Posted By on Wed, Feb 17, 2021 at 9:52 AM

As Michael Suglio began to receive submissions for his annual Short. Sweet. Film Fest., he noticed the majority of the nearly 500 films he received fell into a couple of different categories.

“Either the films were clearly made before the pandemic and the filmmakers just finished editing them, or they were clearly made in isolation, and there are a few made during the pandemic,” he says in a recent phone call. The festival takes place from Feb. 24 to Feb. 28 at the Alex Theatre. For the first time in the annual film festival's history, movies will be available online too. “When you watch them, you can often see they took COVID safety protocols because there are only two actors at any given time.”

Now in its tenth year, the festival started when Suglio, who was watching a few bands play at the punk club Now That's Class, realized that hosting a film festival in an informal, club-like atmosphere would be a good idea.

In 2012, the first festival took place at Ohio City's Market Garden Brewery. It has since migrated to the Alex Theatre and expanded to five days. Because of the pandemic, the festival, which will feature very limited in-person attendance, will screen online for the first time this year.

“I had never put it online before but with our Launchpad sponsorship, we could hire the guy who builds our website,” says Suglio, who’ll screen just over 150 films (about half of which come from Northeast Ohio) at this year’s event. “We had to collect image thumbnails from all the filmmakers, and it’ll be very similar to any other streaming service you might be familiar with.”

Suglio says he especially likes Hobby, a locally made film about hobby horse competitions that he says is “really funny,” and Alive Day, a film about a paraplegic who can still swim.

“It shows the strength of the human spirit,” he says of Alive Day.

Both films screen on the festival's opening night.

To celebrate the festival's tenth anniversary, Suglio has also put together a special best of program he's calling 10 Years, 10 Films.

“We’ll show 10 of the best films from the last 10 years,” he says. “I did a Q&A with all of the directors. It was like a beautiful reunion. It was very emotional, and I almost started crying at the end. What’s a little sad is that one of the filmmakers, Rob Lucas, has passed, so [local filmmaker] Mike Wendt talks about his film, Stella.”

If you go to the Short. Sweet. Film Festival. website, you can register for free to watch all the films on-demand. If you want to extend the amount of time you have to watch the movies, you can add the whole month of March for $9.99.

“It’s not only the shorts but Q&As with many of the filmmakers and live table readings that will be on the website as well,” says Suglio. “I’m so thankful for our sponsor who was so generous to make it so we can offer it for free.”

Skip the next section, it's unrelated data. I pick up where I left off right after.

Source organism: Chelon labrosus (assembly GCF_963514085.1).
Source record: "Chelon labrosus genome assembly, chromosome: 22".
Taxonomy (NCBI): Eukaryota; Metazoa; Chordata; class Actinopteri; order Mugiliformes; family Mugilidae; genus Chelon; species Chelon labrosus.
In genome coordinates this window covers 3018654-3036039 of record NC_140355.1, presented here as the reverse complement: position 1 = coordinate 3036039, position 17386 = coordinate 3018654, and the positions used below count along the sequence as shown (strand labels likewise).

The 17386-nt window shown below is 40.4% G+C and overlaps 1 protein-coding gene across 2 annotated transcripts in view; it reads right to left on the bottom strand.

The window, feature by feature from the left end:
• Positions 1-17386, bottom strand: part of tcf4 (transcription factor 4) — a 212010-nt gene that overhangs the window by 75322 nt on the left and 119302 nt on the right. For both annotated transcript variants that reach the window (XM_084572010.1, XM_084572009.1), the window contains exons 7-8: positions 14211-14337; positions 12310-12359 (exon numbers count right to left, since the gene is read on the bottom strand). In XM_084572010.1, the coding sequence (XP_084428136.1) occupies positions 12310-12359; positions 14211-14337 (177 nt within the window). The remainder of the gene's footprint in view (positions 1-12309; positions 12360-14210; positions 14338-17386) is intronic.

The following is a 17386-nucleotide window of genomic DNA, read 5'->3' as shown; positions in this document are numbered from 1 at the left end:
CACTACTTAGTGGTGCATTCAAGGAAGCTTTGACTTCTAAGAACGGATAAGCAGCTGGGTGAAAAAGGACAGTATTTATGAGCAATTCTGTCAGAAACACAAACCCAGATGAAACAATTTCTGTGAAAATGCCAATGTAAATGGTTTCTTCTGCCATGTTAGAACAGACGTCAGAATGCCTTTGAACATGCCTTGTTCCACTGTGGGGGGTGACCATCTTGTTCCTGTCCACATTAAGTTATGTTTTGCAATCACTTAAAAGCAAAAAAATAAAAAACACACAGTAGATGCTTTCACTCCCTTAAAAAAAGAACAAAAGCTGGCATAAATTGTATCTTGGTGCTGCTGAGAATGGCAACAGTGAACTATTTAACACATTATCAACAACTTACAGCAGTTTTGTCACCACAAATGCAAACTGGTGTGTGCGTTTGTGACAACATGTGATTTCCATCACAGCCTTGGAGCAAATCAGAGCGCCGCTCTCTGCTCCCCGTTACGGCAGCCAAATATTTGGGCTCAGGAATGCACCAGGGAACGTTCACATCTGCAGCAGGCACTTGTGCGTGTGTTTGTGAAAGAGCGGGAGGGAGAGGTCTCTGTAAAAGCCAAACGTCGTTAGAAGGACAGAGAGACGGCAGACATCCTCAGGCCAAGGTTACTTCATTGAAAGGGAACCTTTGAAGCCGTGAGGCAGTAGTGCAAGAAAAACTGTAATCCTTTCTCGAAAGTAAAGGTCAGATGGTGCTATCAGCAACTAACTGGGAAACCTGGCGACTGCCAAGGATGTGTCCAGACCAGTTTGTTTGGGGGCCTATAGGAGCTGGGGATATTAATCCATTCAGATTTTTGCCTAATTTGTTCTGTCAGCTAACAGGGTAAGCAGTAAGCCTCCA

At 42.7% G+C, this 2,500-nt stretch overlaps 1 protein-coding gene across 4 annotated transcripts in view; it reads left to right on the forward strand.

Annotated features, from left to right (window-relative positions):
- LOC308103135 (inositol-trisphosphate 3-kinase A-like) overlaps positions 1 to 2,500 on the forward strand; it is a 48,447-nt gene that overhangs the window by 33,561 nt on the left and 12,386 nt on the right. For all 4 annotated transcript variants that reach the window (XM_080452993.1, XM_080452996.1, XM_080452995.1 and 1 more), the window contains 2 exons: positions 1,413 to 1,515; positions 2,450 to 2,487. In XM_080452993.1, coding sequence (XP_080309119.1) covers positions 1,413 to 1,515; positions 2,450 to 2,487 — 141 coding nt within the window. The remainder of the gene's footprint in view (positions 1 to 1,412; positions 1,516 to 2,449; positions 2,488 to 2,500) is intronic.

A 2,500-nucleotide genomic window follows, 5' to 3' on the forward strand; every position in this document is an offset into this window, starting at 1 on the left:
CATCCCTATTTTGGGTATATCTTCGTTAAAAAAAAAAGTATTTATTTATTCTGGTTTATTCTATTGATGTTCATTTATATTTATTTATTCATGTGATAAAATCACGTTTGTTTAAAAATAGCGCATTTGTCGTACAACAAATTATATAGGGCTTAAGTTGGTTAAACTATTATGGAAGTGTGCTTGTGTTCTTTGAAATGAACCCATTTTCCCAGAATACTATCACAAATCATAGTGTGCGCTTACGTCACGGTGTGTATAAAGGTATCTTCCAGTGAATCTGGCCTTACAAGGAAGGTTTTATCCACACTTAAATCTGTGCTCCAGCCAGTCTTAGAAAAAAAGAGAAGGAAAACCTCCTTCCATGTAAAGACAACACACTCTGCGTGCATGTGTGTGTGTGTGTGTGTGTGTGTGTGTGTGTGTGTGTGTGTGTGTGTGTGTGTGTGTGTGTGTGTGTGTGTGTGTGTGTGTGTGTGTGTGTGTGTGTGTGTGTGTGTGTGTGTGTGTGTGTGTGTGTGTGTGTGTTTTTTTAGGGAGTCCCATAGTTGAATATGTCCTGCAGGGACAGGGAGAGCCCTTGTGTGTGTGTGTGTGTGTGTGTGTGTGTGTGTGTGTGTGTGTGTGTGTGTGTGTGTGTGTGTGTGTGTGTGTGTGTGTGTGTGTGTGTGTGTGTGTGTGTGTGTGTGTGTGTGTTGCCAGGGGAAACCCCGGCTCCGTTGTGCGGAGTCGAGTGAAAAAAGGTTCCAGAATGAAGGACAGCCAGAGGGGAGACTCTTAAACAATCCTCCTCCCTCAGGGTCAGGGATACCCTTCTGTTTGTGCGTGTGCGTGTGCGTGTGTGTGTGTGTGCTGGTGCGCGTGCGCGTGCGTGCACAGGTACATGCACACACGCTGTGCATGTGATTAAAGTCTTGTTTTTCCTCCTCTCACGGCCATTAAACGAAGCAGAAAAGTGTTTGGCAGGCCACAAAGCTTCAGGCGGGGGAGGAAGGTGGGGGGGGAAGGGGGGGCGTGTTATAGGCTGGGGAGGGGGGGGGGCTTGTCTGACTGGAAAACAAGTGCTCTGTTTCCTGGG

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Tuesday, February 2, 2021

Grounded by the Pandemic, Dan Savage's HUMP! Film Festival Pivots to Virtual Format

Posted By on Tue, Feb 2, 2021 at 1:36 PM

  • Courtesy of HUMP!
Nearly 20 years ago, syndicated sex columnist Dan Savage, the former editor of the alt-weekly The Stranger, conceived of HUMP!, a film festival designed to challenge his Pacific Northwest readers to "get their hands dirty" and create "good, old-fashioned homemade porn."

The results ran the gamut, representing straight, gay and transgender porn, all of it made by amateurs.

“The idea [for the festival] first occurred to me and a co-worker; we thought that it would be funny to do a call for submissions for amateur porn and have a film festival that could screen amateur porn in a theater,” Savage says via phone. Grounded by the pandemic, this year’s HUMP! festival has pivoted to a virtual format and will remain online until March 6. “There was a lot of resistance at [The Stranger] at the time. No one thought that anyone in Seattle would create an amateur porn video to be screened for an audience in Seattle. Finally, the publisher relented and at least let us do a call for submissions to see what we got. We got so much great stuff that we booked a theater. Then, the question became would people come and sit in the dark next to strangers like their grandparents used to and watch pornography. The screening sold out. The answer to both questions — would people make the movies and would people come to watch them — was yes.”

Initially, HUMP!'s annual screenings were limited to the Seattle area; it then expanded to Portland and Vancouver and San Francisco. Eventually, HUMP! turned into a traveling fest and regularly included a Cleveland stop at the Capitol Theatre when it went on tour.

“The problem is that when it was first touring, it was just Portland and Seattle filmmakers, and those are extremely white places,” says Savage. “We’re so delighted that, as HUMP! has toured year after year, we started to get submissions from all over the world, and it’s so much more diverse now than it was then. It’s a better reflection of the fact that it’s not just white people who enjoy having sex and enjoy showing off.”

Savage admits that the festival has “lost something” this year by going online only.